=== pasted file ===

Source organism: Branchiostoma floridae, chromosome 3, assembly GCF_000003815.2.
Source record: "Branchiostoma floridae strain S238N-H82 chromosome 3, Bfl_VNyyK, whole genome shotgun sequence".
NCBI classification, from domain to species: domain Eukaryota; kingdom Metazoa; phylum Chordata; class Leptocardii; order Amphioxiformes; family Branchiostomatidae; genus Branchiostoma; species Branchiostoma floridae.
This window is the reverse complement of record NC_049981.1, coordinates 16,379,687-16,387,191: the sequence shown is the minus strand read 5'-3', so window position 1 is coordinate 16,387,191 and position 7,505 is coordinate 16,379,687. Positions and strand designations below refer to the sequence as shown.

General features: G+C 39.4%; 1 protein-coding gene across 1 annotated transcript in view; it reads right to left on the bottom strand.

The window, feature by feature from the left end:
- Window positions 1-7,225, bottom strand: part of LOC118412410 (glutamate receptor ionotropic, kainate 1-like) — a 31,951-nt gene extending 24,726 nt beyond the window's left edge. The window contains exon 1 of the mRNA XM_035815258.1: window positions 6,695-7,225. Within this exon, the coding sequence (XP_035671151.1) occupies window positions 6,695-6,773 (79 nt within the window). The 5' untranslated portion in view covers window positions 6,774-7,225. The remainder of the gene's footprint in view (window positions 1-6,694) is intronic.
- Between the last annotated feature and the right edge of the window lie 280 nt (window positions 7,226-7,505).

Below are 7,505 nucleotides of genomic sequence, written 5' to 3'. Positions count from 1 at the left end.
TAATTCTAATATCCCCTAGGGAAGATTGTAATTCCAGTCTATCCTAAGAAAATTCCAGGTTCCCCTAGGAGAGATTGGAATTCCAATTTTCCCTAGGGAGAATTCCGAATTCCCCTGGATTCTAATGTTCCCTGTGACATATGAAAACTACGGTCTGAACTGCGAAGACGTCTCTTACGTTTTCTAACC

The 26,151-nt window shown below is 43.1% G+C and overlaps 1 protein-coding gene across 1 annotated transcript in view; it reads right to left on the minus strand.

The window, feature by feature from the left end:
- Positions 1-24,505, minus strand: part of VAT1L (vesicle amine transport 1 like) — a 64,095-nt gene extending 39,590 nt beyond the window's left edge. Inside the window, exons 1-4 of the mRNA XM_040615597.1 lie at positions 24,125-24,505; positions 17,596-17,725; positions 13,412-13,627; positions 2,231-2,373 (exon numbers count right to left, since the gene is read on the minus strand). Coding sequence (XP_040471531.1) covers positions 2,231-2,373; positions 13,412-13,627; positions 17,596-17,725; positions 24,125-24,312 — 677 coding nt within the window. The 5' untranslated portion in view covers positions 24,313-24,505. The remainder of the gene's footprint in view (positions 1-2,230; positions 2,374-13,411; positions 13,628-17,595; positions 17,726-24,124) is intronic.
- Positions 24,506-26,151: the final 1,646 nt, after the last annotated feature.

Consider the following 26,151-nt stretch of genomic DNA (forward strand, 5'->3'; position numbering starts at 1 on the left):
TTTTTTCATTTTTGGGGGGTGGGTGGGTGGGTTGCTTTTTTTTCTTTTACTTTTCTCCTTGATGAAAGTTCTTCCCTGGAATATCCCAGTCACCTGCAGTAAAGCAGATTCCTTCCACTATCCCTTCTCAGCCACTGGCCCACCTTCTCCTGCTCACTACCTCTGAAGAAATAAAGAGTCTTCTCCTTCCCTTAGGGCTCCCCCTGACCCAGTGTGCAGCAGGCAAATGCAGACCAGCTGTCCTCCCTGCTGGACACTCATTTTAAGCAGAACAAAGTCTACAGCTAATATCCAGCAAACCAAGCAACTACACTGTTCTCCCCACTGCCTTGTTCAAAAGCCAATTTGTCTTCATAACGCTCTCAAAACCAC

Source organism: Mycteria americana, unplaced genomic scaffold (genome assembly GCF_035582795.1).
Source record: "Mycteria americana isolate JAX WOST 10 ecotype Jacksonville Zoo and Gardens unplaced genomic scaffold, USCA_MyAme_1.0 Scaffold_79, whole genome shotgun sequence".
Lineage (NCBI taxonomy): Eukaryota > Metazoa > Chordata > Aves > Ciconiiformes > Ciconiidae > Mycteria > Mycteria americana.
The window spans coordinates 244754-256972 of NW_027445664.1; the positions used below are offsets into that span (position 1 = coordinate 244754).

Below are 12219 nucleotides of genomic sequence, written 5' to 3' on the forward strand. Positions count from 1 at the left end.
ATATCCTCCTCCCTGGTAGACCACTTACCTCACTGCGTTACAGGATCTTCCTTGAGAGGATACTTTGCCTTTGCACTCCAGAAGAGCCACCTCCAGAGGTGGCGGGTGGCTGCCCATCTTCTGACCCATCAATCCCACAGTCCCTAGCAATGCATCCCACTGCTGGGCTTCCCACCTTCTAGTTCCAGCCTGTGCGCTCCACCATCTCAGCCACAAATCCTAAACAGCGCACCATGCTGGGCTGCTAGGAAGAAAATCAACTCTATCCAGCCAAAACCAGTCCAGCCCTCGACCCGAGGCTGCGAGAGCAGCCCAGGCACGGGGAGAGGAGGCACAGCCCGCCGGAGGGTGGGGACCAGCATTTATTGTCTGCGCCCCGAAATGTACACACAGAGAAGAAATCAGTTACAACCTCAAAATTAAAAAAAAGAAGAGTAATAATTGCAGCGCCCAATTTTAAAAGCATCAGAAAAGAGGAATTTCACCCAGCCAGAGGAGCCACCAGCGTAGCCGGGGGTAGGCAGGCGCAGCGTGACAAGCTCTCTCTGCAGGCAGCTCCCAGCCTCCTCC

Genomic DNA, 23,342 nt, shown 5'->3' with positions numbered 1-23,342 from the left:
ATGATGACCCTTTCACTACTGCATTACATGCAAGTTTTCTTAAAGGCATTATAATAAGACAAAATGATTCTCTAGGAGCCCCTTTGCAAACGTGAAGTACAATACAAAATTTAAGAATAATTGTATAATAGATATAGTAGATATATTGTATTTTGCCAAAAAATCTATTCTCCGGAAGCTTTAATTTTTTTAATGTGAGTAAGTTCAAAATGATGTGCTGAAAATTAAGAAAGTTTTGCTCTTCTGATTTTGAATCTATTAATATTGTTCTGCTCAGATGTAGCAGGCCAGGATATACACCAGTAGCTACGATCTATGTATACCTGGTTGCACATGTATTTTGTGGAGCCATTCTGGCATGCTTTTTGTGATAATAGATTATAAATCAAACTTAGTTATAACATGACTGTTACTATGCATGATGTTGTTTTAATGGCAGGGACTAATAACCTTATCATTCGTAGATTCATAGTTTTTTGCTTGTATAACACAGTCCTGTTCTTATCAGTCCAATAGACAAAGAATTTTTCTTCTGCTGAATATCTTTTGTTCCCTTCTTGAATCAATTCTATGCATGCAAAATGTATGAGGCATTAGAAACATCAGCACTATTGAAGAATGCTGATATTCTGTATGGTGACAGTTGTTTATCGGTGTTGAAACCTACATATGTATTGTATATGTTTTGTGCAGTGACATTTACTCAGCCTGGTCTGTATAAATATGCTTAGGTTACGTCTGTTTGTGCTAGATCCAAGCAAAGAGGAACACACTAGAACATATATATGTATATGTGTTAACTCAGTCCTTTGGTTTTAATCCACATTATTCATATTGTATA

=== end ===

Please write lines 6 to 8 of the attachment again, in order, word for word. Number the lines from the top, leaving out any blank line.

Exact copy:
The window, feature by feature from the left end:
- Window positions 1-7,225, bottom strand: part of LOC118412410 (glutamate receptor ionotropic, kainate 1-like) — a 31,951-nt gene extending 24,726 nt beyond the window's left edge. The window contains exon 1 of the mRNA XM_035815258.1: window positions 6,695-7,225. Within this exon, the coding sequence (XP_035671151.1) occupies window positions 6,695-6,773 (79 nt within the window). The 5' untranslated portion in view covers window positions 6,774-7,225. The remainder of the gene's footprint in view (window positions 1-6,694) is intronic.
- Between the last annotated feature and the right edge of the window lie 280 nt (window positions 7,226-7,505).